In other embodiments, the first LED chip may be configured to emit light within a blue wavelength range, the second LED chip may be configured to emit light within a cyan wavelength range, and the third LED chip may be configured to emit light within a red wavelength range.

In some embodiments, the conversion material may be a yellow-emitting phosphor. For example, the conversion material may be yttrium aluminum garnet.

In other embodiments, the first LED chip may be configured to emit light at a peak wavelength of about 440-470 nm, the second LED chip may be configured to emit light at a peak wavelength of about 495-515 nm, and the third LED chip may be configured to emit light at a peak wavelength of about 610-630 nm.

In some embodiments, a combination of the light emitted from the first, second, and third LED chips and the conversion material may have an average wavelength of about 555 nm. Also, a combination of the light emitted from the first, second, and third LED chips and the conversion material may have a color temperature of about 2600 K to about 6000 K. Furthermore, a combination of the light emitted from the first, second, and third LED chips and the conversion material may have a color-rendering index (CRI) of about 90-99.

According to other embodiments of the present invention, a light emitting device (LED) light fixture for providing white light includes a mounting plate and a plurality of multi-chip LED lamps attached to the mounting plate. Each of the plurality of multi-chip LED lamps includes a submount including first and second die mounting regions thereon attached to the mounting plate. A first LED chip configured to emit light of a first color is mounted on the first die mounting region, and a second LED chip configured to emit light of a second color is mounted on the second die mounting region of the submount. At least one of the plurality of multi-chip LED lamps is configured to emit light having a spectral distribution including at least four different color peaks to provide the white light.

In some embodiments, the at least one of the plurality of multi-chip LED lamps may further include first and second conversion materials. The first conversion material may at least partially cover the first LED chip, and may be configured to absorb at least some of the light of the first color and re-emit light of a third color. The second conversion material may at least partially cover the first and/or second LED chips, and may be configured to absorb at least some of the light of the first and/or second colors and re-emit light of a fourth color.

In other embodiments, the at least one of the plurality of multi-chip LED lamps may further include a third LED chip configured to emit light of a third color mounted on a third die mounting region of the submount. In addition, a conversion material may at least partially cover the first LED chip, and may be configured to absorb at least some of the light of the first color and re-emit light of a fourth color.

In some embodiments, the first, second, and third LED chips of ones of the plurality of multi-chip LED lamps may be individually addressable. In addition, the LED light fixture may further include a control circuit electrically coupled to the plurality of multi-chip LED lamps. The control circuit may be configured to respectively apply first, second, and third drive currents to the first, second, and third LED chips in ones of the plurality of multi-chip LED lamps at a predetermined current ratio. For example, the control circuit may be configured to independently apply first, second, third, and/or fourth drive currents to first, second, third, and/or fourth LED chips at a ratio depending on the brightness and/or wavelength(s) of the LED chip(s) and/or on the brightness and/or wavelengths of the converted light from the conversion material(s) to achieve desired color coordinates and/or color point. As such, a combination of the light emitted from the first, second, and third LED chips and the phosphor coating may have a color temperature of about 2600 K to about 6000 K, an average wavelength of about 555 nm, and/or a color-rendering index (CRI) of about 95.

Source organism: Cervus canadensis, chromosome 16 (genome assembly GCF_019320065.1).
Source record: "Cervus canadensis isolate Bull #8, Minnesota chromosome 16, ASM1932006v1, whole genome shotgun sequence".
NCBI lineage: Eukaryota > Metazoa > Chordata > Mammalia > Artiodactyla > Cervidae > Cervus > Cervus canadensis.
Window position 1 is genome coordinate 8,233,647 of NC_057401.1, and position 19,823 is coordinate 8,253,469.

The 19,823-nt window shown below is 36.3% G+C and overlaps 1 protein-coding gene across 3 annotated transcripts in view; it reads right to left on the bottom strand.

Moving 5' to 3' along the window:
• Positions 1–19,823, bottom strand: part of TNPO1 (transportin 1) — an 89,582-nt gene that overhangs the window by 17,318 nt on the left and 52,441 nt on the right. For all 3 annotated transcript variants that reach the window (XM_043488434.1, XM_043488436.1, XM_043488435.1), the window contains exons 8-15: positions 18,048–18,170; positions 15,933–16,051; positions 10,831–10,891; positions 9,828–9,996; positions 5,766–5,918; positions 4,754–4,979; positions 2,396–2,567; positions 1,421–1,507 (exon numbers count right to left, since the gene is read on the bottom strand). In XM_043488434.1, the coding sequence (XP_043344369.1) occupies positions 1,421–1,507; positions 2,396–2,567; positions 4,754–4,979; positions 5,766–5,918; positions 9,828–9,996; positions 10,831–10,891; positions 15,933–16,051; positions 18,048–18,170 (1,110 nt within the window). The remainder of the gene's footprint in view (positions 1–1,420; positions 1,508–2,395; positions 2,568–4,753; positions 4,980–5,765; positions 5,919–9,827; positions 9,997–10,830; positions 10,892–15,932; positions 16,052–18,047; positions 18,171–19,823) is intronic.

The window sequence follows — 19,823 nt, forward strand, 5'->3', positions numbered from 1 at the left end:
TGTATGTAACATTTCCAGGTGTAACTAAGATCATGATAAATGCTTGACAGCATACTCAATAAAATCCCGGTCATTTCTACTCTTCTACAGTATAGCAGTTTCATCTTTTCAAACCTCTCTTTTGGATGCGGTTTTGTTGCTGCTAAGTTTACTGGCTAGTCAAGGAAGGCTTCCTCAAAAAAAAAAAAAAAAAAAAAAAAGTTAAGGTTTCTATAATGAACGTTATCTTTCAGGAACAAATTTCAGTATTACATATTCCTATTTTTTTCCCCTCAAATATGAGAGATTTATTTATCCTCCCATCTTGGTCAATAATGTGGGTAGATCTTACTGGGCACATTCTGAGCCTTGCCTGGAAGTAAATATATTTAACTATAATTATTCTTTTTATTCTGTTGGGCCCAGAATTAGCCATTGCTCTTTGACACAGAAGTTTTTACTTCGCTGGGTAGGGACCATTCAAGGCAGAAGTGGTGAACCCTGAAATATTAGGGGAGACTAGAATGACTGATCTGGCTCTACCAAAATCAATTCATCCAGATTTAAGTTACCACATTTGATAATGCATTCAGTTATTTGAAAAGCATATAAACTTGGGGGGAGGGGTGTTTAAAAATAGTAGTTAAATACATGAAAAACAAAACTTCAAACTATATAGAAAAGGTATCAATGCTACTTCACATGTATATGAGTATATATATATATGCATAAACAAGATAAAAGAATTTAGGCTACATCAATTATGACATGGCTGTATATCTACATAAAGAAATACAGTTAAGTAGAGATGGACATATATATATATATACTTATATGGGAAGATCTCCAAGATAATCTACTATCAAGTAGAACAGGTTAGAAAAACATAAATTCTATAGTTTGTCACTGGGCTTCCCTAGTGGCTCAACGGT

In other embodiments, the light fixture may further include at least one single-chip LED lamp attached to the mounting plate adjacent the plurality of multi-chip LED lamps.

According to further embodiments of the present invention, a multi-chip light emitting device (LED) lamp for providing white light includes a submount including first and second die mounting regions thereon. A blue LED chip is mounted on the first die mounting region and is configured to emit light within a blue wavelength range responsive to a first bias current. A cyan LED chip is mounted on the second die mounting region and is configured to emit light within a red wavelength range responsive to a second bias current. A phosphor material at least partially covers the blue LED chip and is configured to convert at least some of the light within the blue wavelength range to light within a yellow wavelength range.

In some embodiments, a second phosphor material at least partially covers the cyan LED chip and may be configured to convert at least some of the light within the cyan wavelength range to light within a red wavelength range.